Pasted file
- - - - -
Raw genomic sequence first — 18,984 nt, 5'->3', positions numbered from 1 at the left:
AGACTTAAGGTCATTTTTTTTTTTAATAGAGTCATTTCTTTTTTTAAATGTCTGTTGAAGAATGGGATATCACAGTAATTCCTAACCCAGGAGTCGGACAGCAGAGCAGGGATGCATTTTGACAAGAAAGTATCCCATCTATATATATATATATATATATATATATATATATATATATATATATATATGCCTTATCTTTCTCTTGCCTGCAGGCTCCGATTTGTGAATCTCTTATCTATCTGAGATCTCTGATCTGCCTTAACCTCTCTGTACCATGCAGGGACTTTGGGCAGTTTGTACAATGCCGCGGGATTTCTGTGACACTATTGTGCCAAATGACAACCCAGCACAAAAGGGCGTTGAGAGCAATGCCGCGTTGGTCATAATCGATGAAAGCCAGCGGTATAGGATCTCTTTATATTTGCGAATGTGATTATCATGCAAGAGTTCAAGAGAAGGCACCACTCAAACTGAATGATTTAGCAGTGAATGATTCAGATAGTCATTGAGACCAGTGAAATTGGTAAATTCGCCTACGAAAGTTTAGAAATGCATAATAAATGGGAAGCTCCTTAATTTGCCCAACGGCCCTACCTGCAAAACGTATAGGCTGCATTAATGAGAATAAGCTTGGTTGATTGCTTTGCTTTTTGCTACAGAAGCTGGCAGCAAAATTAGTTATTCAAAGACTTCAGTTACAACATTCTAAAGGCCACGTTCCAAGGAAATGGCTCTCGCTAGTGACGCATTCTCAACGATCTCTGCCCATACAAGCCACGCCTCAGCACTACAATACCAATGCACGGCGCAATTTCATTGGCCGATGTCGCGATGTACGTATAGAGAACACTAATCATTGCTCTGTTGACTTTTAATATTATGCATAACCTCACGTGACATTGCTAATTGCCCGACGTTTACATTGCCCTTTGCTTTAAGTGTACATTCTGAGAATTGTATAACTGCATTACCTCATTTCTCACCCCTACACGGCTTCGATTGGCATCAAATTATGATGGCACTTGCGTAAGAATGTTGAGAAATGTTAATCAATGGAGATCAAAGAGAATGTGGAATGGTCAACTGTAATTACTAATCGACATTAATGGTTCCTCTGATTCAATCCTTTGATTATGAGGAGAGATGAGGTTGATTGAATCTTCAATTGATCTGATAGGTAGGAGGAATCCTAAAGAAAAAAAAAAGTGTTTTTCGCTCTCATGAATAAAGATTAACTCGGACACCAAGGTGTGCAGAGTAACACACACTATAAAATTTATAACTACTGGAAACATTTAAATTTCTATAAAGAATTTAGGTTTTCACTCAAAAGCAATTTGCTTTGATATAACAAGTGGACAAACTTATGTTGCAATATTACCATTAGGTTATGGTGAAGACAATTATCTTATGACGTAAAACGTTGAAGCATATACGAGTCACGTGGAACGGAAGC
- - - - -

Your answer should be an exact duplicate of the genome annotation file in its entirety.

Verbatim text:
Raw genomic sequence first — 18,984 nt, 5'->3', positions numbered from 1 at the left:
AGACTTAAGGTCATTTTTTTTTTTAATAGAGTCATTTCTTTTTTTAAATGTCTGTTGAAGAATGGGATATCACAGTAATTCCTAACCCAGGAGTCGGACAGCAGAGCAGGGATGCATTTTGACAAGAAAGTATCCCATCTATATATATATATATATATATATATATATATATATATATATATATATATGCCTTATCTTTCTCTTGCCTGCAGGCTCCGATTTGTGAATCTCTTATCTATCTGAGATCTCTGATCTGCCTTAACCTCTCTGTACCATGCAGGGACTTTGGGCAGTTTGTACAATGCCGCGGGATTTCTGTGACACTATTGTGCCAAATGACAACCCAGCACAAAAGGGCGTTGAGAGCAATGCCGCGTTGGTCATAATCGATGAAAGCCAGCGGTATAGGATCTCTTTATATTTGCGAATGTGATTATCATGCAAGAGTTCAAGAGAAGGCACCACTCAAACTGAATGATTTAGCAGTGAATGATTCAGATAGTCATTGAGACCAGTGAAATTGGTAAATTCGCCTACGAAAGTTTAGAAATGCATAATAAATGGGAAGCTCCTTAATTTGCCCAACGGCCCTACCTGCAAAACGTATAGGCTGCATTAATGAGAATAAGCTTGGTTGATTGCTTTGCTTTTTGCTACAGAAGCTGGCAGCAAAATTAGTTATTCAAAGACTTCAGTTACAACATTCTAAAGGCCACGTTCCAAGGAAATGGCTCTCGCTAGTGACGCATTCTCAACGATCTCTGCCCATACAAGCCACGCCTCAGCACTACAATACCAATGCACGGCGCAATTTCATTGGCCGATGTCGCGATGTACGTATAGAGAACACTAATCATTGCTCTGTTGACTTTTAATATTATGCATAACCTCACGTGACATTGCTAATTGCCCGACGTTTACATTGCCCTTTGCTTTAAGTGTACATTCTGAGAATTGTATAACTGCATTACCTCATTTCTCACCCCTACACGGCTTCGATTGGCATCAAATTATGATGGCACTTGCGTAAGAATGTTGAGAAATGTTAATCAATGGAGATCAAAGAGAATGTGGAATGGTCAACTGTAATTACTAATCGACATTAATGGTTCCTCTGATTCAATCCTTTGATTATGAGGAGAGATGAGGTTGATTGAATCTTCAATTGATCTGATAGGTAGGAGGAATCCTAAAGAAAAAAAAAAGTGTTTTTCGCTCTCATGAATAAAGATTAACTCGGACACCAAGGTGTGCAGAGTAACACACACTATAAAATTTATAACTACTGGAAACATTTAAATTTCTATAAAGAATTTAGGTTTTCACTCAAAAGCAATTTGCTTTGATATAACAAGTGGACAAACTTATGTTGCAATATTACCATTAGGTTATGGTGAAGACAATTATCTTATGACGTAAAACGTTGAAGCATATACGAGTCACGTGGAACGGAAGC